More US contractors have died in Afghanistan than US troops, but the Pentagon doesn’t keep track
The Department of Labor's report indicates that 1,774 civilian contractors have died in Afghanistan since the beginning of the war. Brown University's Costs of War project estimates that the real number is about 3,814 deaths
Editor's Note: This article originally appeared on Business Insider.
The Washington Post reported this week that a cache of materials about the war in Afghanistan revealed that the U.S. mission there was failing spectacularly, leading to increasing service member and contractor deaths — not to mention tens of thousands of civilian casualties over the past two decades.
The internal documents obtained by the Washington Post have increased scrutiny of one of the most solemn ways the war is felt — the body count. Over 2,300 U.S. troops have died during the course of the war, along with 1,145 NATO and coalition troops. Presently, there are about 13,000 U.S. troops in Afghanistan.
Those tolls are likely exceeded, however, by that of the U.S. contractors who quietly performed some of the war's most dangerous functions — and whose deaths the Pentagon has never felt obligated to report to Americans.
Brown University's Costs of War project estimates that the real number is about 3,814 deaths. The Department of Labor's report indicates that 1,774 civilian contractors have died in Afghanistan since the beginning of the war, but acknowledges its tally is not “the complete or official casualty statistics of civilian contractor injuries and deaths.”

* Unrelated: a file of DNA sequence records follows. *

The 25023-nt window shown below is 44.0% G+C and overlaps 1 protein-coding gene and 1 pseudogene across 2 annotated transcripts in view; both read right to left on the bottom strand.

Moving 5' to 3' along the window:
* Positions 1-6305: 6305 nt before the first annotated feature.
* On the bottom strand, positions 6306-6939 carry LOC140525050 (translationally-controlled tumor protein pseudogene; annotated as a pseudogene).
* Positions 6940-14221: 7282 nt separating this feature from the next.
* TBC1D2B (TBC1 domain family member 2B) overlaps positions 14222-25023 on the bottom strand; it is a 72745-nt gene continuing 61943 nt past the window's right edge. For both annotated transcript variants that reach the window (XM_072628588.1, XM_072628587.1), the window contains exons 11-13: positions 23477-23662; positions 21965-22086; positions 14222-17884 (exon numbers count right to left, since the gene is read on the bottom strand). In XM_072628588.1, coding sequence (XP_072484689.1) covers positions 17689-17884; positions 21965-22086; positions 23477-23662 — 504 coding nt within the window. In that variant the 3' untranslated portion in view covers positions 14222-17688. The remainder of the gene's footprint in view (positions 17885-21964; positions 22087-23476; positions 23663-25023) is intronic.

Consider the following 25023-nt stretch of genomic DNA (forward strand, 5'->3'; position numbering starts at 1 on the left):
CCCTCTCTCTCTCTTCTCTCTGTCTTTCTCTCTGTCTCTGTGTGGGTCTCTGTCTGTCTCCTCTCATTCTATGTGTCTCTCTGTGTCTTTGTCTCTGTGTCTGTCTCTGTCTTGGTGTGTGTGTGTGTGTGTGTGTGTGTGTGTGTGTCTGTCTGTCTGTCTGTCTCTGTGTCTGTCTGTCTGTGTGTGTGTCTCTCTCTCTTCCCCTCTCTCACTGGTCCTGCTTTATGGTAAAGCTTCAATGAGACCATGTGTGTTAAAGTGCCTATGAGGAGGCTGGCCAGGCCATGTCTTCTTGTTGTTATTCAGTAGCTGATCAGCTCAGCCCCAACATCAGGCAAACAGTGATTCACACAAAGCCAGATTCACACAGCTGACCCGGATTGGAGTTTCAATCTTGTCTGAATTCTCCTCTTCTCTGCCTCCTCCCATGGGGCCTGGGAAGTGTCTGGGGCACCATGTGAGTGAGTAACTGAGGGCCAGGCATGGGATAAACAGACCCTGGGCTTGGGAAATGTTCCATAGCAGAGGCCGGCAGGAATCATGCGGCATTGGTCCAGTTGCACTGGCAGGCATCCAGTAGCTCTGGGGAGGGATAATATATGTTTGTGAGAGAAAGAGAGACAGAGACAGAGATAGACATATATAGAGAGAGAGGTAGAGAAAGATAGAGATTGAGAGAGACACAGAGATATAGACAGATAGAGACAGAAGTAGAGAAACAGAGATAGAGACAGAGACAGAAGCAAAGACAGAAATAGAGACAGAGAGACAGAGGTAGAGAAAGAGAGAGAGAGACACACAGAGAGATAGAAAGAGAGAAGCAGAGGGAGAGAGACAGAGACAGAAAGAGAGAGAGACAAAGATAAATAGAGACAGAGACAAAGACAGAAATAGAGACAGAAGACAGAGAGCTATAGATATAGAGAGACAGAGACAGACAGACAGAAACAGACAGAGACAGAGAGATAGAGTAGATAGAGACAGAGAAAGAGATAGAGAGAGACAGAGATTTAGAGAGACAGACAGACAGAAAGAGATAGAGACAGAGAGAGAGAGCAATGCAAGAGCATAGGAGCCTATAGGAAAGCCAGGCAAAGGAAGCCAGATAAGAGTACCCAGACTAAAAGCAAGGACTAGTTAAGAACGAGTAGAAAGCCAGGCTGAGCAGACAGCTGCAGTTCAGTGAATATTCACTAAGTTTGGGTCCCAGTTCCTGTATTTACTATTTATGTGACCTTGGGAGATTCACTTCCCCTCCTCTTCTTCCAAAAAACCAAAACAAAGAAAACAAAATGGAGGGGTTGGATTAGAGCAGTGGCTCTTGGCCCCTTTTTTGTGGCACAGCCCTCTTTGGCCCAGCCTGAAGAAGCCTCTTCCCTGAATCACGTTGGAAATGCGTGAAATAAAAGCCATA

While the highest death rate is of Afghan security forces, at about 64,124, thousands of U.S. civilian contractors have been killed over the course of the war.
A total of 24,202 contractors are presently in Afghanistan, according to the latest report from U.S. Central Command, but only 4,951 are security personnel. The additional 20,000 contractors are employed in areas like translation, transportation, and IT.
“This is an estimate of all U.S contractors killed in the various war zones based, yes, on DOL reporting of deaths,” Neta Crawford, the chair of Boston University's political science department and one of the directors of the Costs of War program, told Insider. “I am not aware of this being discussed DoD or SIGAR reports. Like the number of Afghan military and police killed, there is a dearth of information.”
Jessica Maxwell, a spokesperson for the Pentagon, told Insider, “If the death of a contractor occurs, the release of names and other information are handle by the next of kin or the organization by which the individual was employed.”
Maxwell told Insider, “We hear about the casualties on a case-by-case basis but do not keep track of the total number.” The Department of Labor did not respond to Insider's request for comment by Monday afternoon.
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